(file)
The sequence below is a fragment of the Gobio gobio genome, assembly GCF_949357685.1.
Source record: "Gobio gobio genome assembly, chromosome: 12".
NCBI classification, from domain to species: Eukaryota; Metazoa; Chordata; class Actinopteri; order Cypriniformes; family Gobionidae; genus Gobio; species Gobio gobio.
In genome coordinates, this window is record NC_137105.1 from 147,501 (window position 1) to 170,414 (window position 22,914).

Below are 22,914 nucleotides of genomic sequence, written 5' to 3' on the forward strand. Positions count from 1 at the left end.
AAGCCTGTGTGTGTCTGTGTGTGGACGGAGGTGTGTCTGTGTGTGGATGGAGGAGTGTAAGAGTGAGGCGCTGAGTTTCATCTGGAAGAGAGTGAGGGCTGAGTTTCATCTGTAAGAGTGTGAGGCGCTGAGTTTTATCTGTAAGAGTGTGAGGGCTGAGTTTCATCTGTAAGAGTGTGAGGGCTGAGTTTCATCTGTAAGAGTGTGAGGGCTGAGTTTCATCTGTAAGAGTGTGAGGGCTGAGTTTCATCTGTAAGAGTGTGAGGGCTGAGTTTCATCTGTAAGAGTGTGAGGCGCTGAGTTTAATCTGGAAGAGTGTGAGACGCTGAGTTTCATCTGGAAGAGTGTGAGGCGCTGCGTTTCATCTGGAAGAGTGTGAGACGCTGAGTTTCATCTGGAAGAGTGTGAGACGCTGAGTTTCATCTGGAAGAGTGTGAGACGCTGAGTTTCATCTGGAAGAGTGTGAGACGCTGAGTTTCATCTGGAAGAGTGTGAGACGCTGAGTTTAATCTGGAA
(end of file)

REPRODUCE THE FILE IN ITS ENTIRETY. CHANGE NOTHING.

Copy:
The sequence below is a fragment of the Gobio gobio genome, assembly GCF_949357685.1.
Source record: "Gobio gobio genome assembly, chromosome: 12".
NCBI classification, from domain to species: Eukaryota; Metazoa; Chordata; class Actinopteri; order Cypriniformes; family Gobionidae; genus Gobio; species Gobio gobio.
In genome coordinates, this window is record NC_137105.1 from 147,501 (window position 1) to 170,414 (window position 22,914).

Below are 22,914 nucleotides of genomic sequence, written 5' to 3' on the forward strand. Positions count from 1 at the left end.
AAGCCTGTGTGTGTCTGTGTGTGGACGGAGGTGTGTCTGTGTGTGGATGGAGGAGTGTAAGAGTGAGGCGCTGAGTTTCATCTGGAAGAGAGTGAGGGCTGAGTTTCATCTGTAAGAGTGTGAGGCGCTGAGTTTTATCTGTAAGAGTGTGAGGGCTGAGTTTCATCTGTAAGAGTGTGAGGGCTGAGTTTCATCTGTAAGAGTGTGAGGGCTGAGTTTCATCTGTAAGAGTGTGAGGGCTGAGTTTCATCTGTAAGAGTGTGAGGGCTGAGTTTCATCTGTAAGAGTGTGAGGCGCTGAGTTTAATCTGGAAGAGTGTGAGACGCTGAGTTTCATCTGGAAGAGTGTGAGGCGCTGCGTTTCATCTGGAAGAGTGTGAGACGCTGAGTTTCATCTGGAAGAGTGTGAGACGCTGAGTTTCATCTGGAAGAGTGTGAGACGCTGAGTTTCATCTGGAAGAGTGTGAGACGCTGAGTTTCATCTGGAAGAGTGTGAGACGCTGAGTTTAATCTGGAA